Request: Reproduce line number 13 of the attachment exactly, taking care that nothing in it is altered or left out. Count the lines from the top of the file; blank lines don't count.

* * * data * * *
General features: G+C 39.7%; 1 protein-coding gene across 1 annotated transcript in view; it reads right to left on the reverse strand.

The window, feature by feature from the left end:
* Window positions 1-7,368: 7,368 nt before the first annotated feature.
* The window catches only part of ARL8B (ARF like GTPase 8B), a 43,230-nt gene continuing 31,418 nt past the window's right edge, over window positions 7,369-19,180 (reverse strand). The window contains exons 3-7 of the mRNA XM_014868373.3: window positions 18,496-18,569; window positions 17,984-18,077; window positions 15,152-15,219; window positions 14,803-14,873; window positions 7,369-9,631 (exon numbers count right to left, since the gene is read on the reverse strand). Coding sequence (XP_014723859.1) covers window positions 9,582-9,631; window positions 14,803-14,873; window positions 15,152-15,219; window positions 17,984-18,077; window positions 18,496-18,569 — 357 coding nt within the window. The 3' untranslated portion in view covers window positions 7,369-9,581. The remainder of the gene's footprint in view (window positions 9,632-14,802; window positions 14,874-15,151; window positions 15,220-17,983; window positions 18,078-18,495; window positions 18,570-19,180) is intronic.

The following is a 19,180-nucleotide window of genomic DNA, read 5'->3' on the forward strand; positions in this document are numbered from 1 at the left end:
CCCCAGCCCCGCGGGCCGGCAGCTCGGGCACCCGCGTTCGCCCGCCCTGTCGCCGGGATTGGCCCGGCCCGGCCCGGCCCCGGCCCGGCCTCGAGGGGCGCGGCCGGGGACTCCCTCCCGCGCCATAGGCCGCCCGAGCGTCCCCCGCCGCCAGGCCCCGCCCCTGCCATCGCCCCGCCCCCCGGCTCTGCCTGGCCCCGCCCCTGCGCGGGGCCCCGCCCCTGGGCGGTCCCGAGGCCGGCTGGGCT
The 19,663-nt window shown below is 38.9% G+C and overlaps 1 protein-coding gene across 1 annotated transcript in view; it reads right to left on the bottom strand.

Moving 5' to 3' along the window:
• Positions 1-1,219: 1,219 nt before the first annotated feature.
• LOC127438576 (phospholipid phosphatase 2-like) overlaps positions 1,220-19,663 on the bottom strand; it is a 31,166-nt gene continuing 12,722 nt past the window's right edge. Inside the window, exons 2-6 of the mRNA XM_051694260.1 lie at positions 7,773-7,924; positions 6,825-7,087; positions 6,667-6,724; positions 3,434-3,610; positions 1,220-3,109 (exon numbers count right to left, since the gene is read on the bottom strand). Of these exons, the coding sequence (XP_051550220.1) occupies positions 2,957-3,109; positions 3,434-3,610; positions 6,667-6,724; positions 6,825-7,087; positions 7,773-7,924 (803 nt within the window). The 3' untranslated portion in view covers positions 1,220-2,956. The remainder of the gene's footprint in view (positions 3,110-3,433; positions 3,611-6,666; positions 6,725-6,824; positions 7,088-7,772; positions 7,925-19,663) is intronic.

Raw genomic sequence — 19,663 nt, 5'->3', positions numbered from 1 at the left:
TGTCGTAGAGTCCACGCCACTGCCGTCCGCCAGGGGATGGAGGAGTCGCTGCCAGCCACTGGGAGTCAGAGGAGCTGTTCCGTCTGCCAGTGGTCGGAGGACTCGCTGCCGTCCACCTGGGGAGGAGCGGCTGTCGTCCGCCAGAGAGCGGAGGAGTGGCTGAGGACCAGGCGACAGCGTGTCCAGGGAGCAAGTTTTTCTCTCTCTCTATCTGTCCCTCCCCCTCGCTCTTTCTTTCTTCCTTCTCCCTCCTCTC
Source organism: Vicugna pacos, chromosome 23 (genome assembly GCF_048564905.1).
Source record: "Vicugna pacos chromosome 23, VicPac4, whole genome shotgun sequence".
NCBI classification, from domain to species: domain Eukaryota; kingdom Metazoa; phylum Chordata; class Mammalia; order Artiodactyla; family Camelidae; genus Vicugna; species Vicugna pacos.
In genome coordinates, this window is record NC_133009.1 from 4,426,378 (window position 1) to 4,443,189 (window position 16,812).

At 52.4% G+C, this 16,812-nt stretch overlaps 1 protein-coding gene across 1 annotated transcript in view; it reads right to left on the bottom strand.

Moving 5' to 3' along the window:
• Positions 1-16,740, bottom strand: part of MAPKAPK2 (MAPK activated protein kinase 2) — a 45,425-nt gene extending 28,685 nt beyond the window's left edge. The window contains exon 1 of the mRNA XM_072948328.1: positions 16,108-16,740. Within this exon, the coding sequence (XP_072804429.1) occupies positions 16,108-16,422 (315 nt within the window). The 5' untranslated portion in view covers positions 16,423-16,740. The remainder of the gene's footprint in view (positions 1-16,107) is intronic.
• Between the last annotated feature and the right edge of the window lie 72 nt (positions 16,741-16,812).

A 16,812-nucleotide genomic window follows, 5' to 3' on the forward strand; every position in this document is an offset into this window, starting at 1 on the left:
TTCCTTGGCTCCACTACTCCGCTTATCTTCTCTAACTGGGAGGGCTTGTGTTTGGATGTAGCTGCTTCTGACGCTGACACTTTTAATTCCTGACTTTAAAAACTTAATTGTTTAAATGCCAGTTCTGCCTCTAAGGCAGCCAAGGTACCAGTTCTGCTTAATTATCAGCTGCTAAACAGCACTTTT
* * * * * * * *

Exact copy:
Source organism: Vicugna pacos, chromosome 23 (genome assembly GCF_048564905.1).